Since the BP oil explosion of 2010, federal regulators have been trying to increase safety for workers on board oil rigs and platforms. The federal administration has established a series of new safety regulations, and oversight of oil and gas drilling companies has increased. As part of the move to enhance safety on the waters, the administration recently launched new requirements that would keep workers even safer.

The Interior Department has now announced workplace safety rules that would require companies to develop procedures that would mandate that any worker on an oil-rig that notices unsafe activity can immediately call for a stop work notice on the rig.

These rules add to the current existing work safety rules that require companies to submit detailed plans about their planned procedures for preventing accidents on board rigs.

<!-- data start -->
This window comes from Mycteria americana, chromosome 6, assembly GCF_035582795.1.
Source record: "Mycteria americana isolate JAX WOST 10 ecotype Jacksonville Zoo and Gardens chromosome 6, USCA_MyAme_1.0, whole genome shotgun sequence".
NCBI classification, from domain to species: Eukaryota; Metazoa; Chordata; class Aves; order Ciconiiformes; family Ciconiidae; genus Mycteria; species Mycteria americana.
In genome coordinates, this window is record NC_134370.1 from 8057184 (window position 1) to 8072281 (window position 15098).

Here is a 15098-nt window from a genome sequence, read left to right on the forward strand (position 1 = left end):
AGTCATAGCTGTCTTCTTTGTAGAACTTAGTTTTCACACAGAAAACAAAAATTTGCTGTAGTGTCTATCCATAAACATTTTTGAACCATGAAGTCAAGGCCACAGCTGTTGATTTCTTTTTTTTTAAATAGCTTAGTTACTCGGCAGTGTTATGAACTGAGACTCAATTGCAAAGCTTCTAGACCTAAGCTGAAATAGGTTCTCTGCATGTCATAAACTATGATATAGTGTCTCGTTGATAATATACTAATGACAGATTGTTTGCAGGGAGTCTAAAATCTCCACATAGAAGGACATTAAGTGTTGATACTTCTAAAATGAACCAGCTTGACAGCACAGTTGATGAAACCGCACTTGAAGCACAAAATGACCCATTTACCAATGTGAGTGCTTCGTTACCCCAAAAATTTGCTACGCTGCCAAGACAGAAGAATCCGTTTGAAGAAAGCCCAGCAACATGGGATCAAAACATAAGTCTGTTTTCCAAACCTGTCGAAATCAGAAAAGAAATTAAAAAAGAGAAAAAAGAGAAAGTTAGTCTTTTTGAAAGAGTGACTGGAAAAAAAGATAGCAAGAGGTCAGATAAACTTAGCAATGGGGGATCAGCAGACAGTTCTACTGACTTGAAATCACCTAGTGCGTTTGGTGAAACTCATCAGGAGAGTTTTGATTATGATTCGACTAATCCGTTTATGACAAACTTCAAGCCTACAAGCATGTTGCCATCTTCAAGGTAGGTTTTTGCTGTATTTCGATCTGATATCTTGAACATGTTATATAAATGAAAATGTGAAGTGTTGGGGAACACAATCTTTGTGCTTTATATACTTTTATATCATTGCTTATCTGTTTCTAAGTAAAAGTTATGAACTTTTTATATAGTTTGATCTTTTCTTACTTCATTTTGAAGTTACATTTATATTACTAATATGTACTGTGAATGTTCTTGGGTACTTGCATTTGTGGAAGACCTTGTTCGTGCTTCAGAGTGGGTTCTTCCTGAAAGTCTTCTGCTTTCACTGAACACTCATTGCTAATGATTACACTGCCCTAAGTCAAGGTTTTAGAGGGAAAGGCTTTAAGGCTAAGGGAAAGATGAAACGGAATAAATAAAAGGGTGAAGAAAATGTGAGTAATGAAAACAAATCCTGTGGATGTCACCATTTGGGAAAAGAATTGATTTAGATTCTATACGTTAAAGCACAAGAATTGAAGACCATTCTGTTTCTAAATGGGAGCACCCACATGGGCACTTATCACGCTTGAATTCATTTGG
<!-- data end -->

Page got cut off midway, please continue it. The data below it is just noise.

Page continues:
Under the new finalized rules, the companies are also required to commission third-party safety audits, and these must be submitted to the Bureau of Safety and Environmental Enforcement, which is responsible for offshore safety.

The Interior Department estimates that these new rules will possibly cost the industry about $17 million annually. Any offshore injury lawyer is aware that $17 million for the industry is worth less than peanuts. In other words, this industry is hardly likely to be severely challenged by these expenses.

Offshore industry experts say that the industry has already implemented a number of rules and regulations to avoid repeats of the Deepwater Horizon explosion, and will not hesitate to implement these new rules too.

The Texas offshore injury lawyers at Schechter, Shaffer & Harris, L.L.P., Accident & Injury Lawyers represent offshore oil rig and platform workers who have been injured in accidents in the Gulf of Mexico.